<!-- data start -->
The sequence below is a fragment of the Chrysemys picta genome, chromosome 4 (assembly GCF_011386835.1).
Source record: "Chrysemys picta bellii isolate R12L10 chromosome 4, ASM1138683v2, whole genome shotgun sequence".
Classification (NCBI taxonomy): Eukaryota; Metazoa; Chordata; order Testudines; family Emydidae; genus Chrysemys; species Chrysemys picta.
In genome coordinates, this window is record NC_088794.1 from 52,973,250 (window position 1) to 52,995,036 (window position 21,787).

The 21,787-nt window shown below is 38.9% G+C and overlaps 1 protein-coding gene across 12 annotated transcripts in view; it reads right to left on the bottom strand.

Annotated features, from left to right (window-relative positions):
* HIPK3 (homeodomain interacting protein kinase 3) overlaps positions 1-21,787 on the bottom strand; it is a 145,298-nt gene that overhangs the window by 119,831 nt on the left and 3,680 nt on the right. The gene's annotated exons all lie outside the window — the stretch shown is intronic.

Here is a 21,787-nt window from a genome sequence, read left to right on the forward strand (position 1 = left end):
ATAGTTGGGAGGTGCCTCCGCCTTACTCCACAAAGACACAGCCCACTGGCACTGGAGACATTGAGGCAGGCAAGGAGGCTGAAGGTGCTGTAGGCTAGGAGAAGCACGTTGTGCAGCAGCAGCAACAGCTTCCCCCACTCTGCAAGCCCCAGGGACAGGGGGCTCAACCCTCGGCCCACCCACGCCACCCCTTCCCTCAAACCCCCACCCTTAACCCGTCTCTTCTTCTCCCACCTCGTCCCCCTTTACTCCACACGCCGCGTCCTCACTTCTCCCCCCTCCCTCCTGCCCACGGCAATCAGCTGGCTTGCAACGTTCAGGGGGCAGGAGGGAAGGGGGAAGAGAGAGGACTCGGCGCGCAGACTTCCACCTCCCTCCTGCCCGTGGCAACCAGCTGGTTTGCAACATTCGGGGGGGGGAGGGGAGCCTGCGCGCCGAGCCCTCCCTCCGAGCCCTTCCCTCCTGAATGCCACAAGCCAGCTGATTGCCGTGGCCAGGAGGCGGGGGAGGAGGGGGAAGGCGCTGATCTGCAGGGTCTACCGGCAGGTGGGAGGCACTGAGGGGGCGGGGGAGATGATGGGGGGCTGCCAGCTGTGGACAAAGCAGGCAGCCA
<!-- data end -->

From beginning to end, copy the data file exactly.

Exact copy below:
The sequence below is a fragment of the Chrysemys picta genome, chromosome 4 (assembly GCF_011386835.1).
Source record: "Chrysemys picta bellii isolate R12L10 chromosome 4, ASM1138683v2, whole genome shotgun sequence".
Classification (NCBI taxonomy): Eukaryota; Metazoa; Chordata; order Testudines; family Emydidae; genus Chrysemys; species Chrysemys picta.
In genome coordinates, this window is record NC_088794.1 from 52,973,250 (window position 1) to 52,995,036 (window position 21,787).

The 21,787-nt window shown below is 38.9% G+C and overlaps 1 protein-coding gene across 12 annotated transcripts in view; it reads right to left on the bottom strand.

Annotated features, from left to right (window-relative positions):
* HIPK3 (homeodomain interacting protein kinase 3) overlaps positions 1-21,787 on the bottom strand; it is a 145,298-nt gene that overhangs the window by 119,831 nt on the left and 3,680 nt on the right. The gene's annotated exons all lie outside the window — the stretch shown is intronic.

Here is a 21,787-nt window from a genome sequence, read left to right on the forward strand (position 1 = left end):
ATAGTTGGGAGGTGCCTCCGCCTTACTCCACAAAGACACAGCCCACTGGCACTGGAGACATTGAGGCAGGCAAGGAGGCTGAAGGTGCTGTAGGCTAGGAGAAGCACGTTGTGCAGCAGCAGCAACAGCTTCCCCCACTCTGCAAGCCCCAGGGACAGGGGGCTCAACCCTCGGCCCACCCACGCCACCCCTTCCCTCAAACCCCCACCCTTAACCCGTCTCTTCTTCTCCCACCTCGTCCCCCTTTACTCCACACGCCGCGTCCTCACTTCTCCCCCCTCCCTCCTGCCCACGGCAATCAGCTGGCTTGCAACGTTCAGGGGGCAGGAGGGAAGGGGGAAGAGAGAGGACTCGGCGCGCAGACTTCCACCTCCCTCCTGCCCGTGGCAACCAGCTGGTTTGCAACATTCGGGGGGGGGAGGGGAGCCTGCGCGCCGAGCCCTCCCTCCGAGCCCTTCCCTCCTGAATGCCACAAGCCAGCTGATTGCCGTGGCCAGGAGGCGGGGGAGGAGGGGGAAGGCGCTGATCTGCAGGGTCTACCGGCAGGTGGGAGGCACTGAGGGGGCGGGGGAGATGATGGGGGGCTGCCAGCTGTGGACAAAGCAGGCAGCCA